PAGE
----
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The tree makes an attractive ornamental tree as well. Pawpaw plants are easy to grow. Find this plant and more at Bob Wells Nursery. Bob Wells Nursery specializes in anything edible: fruit trees, berry plants, nut trees, as well as the hard to find specialty trees. Find them at BobWellsNursery.com
Remember to comment, chime in and tell us your thoughts, this podcast is one man’s opinion, not a lecture or sermon. Also please enter our listener appreciation contest and help spread the word about our show. Also remember you can call in your questions and comments to 866-65-THINK (866-658-4465) and you might hear yourself on the air.
Also remember we have an expert council you can address your calls to. If you do this you should email me right after your call at jack at thesurvivalpodcast.com with expert council call in the subject line. In the body of your email tell me that you just called in a question for the council and what number you called in from. I will then give the call priority when I screen calls.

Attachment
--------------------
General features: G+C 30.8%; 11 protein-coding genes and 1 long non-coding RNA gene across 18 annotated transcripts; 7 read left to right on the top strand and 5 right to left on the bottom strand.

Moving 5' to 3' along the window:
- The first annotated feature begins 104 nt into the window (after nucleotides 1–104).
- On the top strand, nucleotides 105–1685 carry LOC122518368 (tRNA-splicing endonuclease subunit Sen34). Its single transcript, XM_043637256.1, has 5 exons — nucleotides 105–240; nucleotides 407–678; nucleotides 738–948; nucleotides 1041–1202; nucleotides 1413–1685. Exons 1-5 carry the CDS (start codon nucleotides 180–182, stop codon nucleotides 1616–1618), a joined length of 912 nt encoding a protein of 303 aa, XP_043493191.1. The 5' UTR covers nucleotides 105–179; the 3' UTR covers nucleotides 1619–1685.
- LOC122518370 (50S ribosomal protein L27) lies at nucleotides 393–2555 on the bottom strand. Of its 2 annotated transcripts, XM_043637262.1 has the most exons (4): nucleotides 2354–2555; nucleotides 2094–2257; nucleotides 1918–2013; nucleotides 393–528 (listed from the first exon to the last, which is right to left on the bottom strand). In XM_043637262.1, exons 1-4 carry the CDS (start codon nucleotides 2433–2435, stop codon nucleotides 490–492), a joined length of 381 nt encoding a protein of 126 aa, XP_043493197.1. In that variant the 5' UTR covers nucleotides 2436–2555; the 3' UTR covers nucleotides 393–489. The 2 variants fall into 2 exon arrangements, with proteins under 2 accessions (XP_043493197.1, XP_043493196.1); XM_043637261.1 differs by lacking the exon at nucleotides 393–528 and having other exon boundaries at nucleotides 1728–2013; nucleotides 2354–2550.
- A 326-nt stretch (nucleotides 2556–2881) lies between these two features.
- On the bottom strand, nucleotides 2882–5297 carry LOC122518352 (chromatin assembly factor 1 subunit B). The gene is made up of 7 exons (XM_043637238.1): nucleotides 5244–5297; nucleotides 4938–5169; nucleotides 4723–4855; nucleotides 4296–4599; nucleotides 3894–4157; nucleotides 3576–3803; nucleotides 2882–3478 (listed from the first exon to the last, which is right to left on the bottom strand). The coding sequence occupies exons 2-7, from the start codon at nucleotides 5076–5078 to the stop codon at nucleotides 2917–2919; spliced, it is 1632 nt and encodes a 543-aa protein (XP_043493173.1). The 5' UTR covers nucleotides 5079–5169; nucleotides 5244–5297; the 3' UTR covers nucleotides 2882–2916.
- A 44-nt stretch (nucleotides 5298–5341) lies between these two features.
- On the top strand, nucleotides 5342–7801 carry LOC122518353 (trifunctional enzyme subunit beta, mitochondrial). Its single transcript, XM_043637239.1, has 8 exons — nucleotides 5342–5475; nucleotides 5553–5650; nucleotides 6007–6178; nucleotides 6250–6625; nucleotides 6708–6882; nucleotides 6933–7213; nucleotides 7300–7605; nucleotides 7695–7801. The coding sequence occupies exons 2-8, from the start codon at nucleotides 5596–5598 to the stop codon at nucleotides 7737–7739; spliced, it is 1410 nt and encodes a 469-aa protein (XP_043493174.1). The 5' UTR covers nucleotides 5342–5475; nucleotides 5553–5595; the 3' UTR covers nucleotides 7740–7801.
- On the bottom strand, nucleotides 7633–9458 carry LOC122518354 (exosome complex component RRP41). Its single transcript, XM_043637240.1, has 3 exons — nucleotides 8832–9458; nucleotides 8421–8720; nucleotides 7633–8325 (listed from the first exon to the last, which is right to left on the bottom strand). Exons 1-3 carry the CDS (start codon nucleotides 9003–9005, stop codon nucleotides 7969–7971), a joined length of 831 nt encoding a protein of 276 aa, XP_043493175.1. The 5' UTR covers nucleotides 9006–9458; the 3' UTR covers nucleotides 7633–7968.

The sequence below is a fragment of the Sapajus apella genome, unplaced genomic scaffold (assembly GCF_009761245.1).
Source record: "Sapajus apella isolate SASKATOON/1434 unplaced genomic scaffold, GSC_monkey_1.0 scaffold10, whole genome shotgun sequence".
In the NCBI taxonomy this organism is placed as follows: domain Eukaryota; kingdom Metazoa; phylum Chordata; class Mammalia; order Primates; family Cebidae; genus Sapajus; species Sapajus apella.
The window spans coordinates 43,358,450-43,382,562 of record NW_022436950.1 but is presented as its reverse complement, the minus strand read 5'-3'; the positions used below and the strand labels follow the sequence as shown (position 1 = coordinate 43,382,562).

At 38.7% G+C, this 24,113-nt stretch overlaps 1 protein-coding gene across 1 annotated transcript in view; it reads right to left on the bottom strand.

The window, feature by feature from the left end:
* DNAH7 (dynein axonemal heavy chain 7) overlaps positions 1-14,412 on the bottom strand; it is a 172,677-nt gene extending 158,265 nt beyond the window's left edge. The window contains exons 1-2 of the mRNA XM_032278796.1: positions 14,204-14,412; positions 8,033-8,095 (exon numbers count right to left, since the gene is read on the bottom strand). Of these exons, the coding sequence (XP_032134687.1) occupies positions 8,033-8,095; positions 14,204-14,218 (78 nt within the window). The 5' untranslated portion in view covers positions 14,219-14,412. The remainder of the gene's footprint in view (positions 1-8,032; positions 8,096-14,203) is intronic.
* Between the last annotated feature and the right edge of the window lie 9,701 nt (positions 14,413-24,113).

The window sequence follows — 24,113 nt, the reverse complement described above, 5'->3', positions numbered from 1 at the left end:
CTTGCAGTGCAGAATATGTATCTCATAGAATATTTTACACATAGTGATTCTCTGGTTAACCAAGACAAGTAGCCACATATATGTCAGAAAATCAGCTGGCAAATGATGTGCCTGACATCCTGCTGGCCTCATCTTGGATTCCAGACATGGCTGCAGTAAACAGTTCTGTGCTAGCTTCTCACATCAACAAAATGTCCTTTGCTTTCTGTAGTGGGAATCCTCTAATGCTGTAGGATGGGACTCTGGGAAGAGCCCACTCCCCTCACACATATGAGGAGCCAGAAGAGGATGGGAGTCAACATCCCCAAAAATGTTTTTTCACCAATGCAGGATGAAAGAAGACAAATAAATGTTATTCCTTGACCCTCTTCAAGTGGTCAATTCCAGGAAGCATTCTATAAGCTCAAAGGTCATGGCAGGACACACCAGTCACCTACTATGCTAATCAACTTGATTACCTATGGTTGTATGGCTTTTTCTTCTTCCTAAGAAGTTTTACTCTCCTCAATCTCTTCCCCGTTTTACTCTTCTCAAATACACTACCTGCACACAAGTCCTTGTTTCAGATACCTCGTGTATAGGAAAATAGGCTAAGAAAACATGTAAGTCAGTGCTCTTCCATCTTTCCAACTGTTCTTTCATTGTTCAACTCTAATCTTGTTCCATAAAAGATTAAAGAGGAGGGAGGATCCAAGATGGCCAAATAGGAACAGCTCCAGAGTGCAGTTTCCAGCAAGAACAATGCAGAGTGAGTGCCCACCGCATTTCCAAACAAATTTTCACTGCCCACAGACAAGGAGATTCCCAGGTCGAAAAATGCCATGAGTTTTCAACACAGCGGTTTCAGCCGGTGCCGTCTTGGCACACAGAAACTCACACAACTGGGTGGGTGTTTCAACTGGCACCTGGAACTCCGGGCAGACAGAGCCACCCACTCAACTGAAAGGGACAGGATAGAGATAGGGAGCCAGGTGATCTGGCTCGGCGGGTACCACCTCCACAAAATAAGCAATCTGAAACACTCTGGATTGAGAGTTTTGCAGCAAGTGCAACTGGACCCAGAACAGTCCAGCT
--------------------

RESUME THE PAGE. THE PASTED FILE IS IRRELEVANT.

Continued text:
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Seriously LOVE the Chef Keith Snow gravy recipe…. I have floored my mother in law with being able to make better gravy than she can and she has more years experience cooking than I have being alive 😛
Does Chef Keith rock the house? Yes, Chef Keith rocks the house! Great show guys. Problem now is that Im starving. 😮
Happy Thanksgiving everyone.
basting comes from Cooking in the 1800’s and 1900’s when birds where commonly cooked in front of a fire. I just saw a video showing this on youtube. Without basting the birds skin might well burn.
Peace in Christ
For years, my dad would smoke a ham and a turkey using a Brinkmanm charcoal smoker. For about 12 hours, the ham would sit on the top rack basting the turkey on the bottom rack. Some people will tell you to use beer instead of water. I say don’t waste the beer. I really don’t think it makes a difference. Be sure to use hickory or applewood chips.
Planning to dazzle my parents and their guests with the cranberry recipe. They said “just pick some up at the deli”. Um, no.
Also, just placed an order with Chef Keith for stocking stuffers for the cooks I know. I almost can’t smoke without Low N Slow now.
The show made me hungry as usual. I felt compelled to make a comment in reference to the brief Christmas tree discussion, because some of the comments that were made were a bit off.